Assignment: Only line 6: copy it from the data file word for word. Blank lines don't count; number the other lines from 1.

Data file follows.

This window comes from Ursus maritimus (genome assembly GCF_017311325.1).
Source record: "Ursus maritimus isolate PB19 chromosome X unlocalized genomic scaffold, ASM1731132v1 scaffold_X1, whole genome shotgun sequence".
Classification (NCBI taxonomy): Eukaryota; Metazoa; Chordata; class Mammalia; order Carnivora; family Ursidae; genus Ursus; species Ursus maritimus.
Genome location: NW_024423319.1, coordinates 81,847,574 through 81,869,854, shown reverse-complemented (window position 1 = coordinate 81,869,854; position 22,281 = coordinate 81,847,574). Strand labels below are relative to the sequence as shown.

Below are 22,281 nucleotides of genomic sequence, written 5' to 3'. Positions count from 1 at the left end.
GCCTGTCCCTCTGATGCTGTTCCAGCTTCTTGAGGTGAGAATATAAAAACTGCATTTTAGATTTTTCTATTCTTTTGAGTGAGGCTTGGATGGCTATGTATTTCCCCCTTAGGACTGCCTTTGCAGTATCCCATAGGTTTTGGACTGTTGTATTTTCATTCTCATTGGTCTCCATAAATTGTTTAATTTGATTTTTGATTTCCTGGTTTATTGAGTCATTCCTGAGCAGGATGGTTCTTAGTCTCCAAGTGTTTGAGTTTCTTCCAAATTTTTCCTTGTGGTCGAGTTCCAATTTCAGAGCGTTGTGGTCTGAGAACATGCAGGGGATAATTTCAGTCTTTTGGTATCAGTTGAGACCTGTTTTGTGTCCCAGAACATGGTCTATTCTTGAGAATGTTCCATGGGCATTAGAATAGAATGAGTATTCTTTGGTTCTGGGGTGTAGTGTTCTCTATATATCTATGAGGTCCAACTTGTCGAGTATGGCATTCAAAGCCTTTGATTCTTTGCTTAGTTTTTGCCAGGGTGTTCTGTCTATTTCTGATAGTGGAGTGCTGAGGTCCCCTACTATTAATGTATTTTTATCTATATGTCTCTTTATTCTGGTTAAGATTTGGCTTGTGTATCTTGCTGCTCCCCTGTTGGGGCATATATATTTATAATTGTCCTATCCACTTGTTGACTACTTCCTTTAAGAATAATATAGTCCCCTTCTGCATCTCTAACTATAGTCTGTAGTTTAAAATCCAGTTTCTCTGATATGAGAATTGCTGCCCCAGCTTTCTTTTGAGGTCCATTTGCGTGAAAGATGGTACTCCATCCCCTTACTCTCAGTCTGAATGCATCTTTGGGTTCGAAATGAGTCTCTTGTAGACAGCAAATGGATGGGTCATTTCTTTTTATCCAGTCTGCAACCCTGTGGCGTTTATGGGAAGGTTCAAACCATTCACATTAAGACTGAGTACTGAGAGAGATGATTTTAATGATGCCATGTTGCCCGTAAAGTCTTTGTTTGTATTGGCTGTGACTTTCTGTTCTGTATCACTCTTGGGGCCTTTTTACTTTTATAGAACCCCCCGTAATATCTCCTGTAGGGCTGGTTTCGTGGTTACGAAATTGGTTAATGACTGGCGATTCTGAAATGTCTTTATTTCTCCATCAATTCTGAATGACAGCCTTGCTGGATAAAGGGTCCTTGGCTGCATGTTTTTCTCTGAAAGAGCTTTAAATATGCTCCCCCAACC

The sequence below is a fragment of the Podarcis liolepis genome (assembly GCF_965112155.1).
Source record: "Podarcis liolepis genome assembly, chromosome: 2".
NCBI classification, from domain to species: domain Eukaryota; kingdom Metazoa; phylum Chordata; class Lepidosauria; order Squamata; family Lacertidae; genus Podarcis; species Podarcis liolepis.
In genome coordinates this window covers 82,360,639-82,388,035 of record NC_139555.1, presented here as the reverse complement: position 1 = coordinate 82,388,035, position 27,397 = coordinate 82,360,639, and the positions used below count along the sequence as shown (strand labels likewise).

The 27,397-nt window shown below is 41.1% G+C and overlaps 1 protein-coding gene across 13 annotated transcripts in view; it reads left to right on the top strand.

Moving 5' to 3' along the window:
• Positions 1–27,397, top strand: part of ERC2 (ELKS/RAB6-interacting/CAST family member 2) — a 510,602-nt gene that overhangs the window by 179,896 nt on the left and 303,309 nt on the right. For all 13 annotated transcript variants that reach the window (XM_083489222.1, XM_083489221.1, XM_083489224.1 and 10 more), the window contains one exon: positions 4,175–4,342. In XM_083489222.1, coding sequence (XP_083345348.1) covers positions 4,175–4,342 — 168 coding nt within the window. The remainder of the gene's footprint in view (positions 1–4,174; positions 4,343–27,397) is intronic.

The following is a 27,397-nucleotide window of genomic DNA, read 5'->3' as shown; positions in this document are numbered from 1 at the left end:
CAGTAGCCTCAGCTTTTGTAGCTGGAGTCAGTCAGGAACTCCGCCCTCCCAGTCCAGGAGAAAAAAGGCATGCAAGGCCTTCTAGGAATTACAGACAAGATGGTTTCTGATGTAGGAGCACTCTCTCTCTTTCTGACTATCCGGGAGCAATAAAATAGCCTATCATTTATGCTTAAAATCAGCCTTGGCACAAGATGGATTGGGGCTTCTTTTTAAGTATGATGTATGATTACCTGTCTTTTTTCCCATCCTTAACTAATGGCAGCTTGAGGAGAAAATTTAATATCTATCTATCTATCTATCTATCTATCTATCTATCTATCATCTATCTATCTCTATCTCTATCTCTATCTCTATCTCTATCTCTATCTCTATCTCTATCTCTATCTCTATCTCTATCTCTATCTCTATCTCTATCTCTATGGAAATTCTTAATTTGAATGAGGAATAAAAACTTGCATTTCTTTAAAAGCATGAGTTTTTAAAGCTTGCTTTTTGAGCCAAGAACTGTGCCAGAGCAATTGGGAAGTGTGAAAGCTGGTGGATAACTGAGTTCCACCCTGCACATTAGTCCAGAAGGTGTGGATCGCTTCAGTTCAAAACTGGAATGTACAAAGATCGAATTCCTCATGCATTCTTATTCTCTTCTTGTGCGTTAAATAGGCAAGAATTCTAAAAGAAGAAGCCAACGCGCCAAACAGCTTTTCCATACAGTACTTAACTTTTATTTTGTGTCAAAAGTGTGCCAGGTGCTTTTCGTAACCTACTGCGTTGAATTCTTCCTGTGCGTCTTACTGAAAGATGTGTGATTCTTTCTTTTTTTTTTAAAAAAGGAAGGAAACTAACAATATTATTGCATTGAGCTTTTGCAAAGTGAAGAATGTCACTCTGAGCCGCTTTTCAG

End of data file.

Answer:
GCCTGTCCCTCTGATGCTGTTCCAGCTTCTTGAGGTGAGAATATAAAAACTGCATTTTAGATTTTTCTATTCTTTTGAGTGAGGCTTGGATGGCTATGTATTTCCCCCTTAGGACTGCCTTTGCAGTATCCCATAGGTTTTGGACTGTTGTATTTTCATTCTCATTGGTCTCCATAAATTGTTTAATTTGATTTTTGATTTCCTGGTTTATTGAGTCATTCCTGAGCAGGATGGTTCTTAGTCTCCAAGTGTTTGAGTTTCTTCCAAATTTTTCCTTGTGGTCGAGTTCCAATTTCAGAGCGTTGTGGTCTGAGAACATGCAGGGGATAATTTCAGTCTTTTGGTATCAGTTGAGACCTGTTTTGTGTCCCAGAACATGGTCTATTCTTGAGAATGTTCCATGGGCATTAGAATAGAATGAGTATTCTTTGGTTCTGGGGTGTAGTGTTCTCTATATATCTATGAGGTCCAACTTGTCGAGTATGGCATTCAAAGCCTTTGATTCTTTGCTTAGTTTTTGCCAGGGTGTTCTGTCTATTTCTGATAGTGGAGTGCTGAGGTCCCCTACTATTAATGTATTTTTATCTATATGTCTCTTTATTCTGGTTAAGATTTGGCTTGTGTATCTTGCTGCTCCCCTGTTGGGGCATATATATTTATAATTGTCCTATCCACTTGTTGACTACTTCCTTTAAGAATAATATAGTCCCCTTCTGCATCTCTAACTATAGTCTGTAGTTTAAAATCCAGTTTCTCTGATATGAGAATTGCTGCCCCAGCTTTCTTTTGAGGTCCATTTGCGTGAAAGATGGTACTCCATCCCCTTACTCTCAGTCTGAATGCATCTTTGGGTTCGAAATGAGTCTCTTGTAGACAGCAAATGGATGGGTCATTTCTTTTTATCCAGTCTGCAACCCTGTGGCGTTTATGGGAAGGTTCAAACCATTCACATTAAGACTGAGTACTGAGAGAGATGATTTTAATGATGCCATGTTGCCCGTAAAGTCTTTGTTTGTATTGGCTGTGACTTTCTGTTCTGTATCACTCTTGGGGCCTTTTTACTTTTATAGAACCCCCCGTAATATCTCCTGTAGGGCTGGTTTCGTGGTTACGAAATTGGTTAATGACTGGCGATTCTGAAATGTCTTTATTTCTCCATCAATTCTGAATGACAGCCTTGCTGGATAAAGGGTCCTTGGCTGCATGTTTTTCTCTGAAAGAGCTTTAAATATGCTCCCCCAACC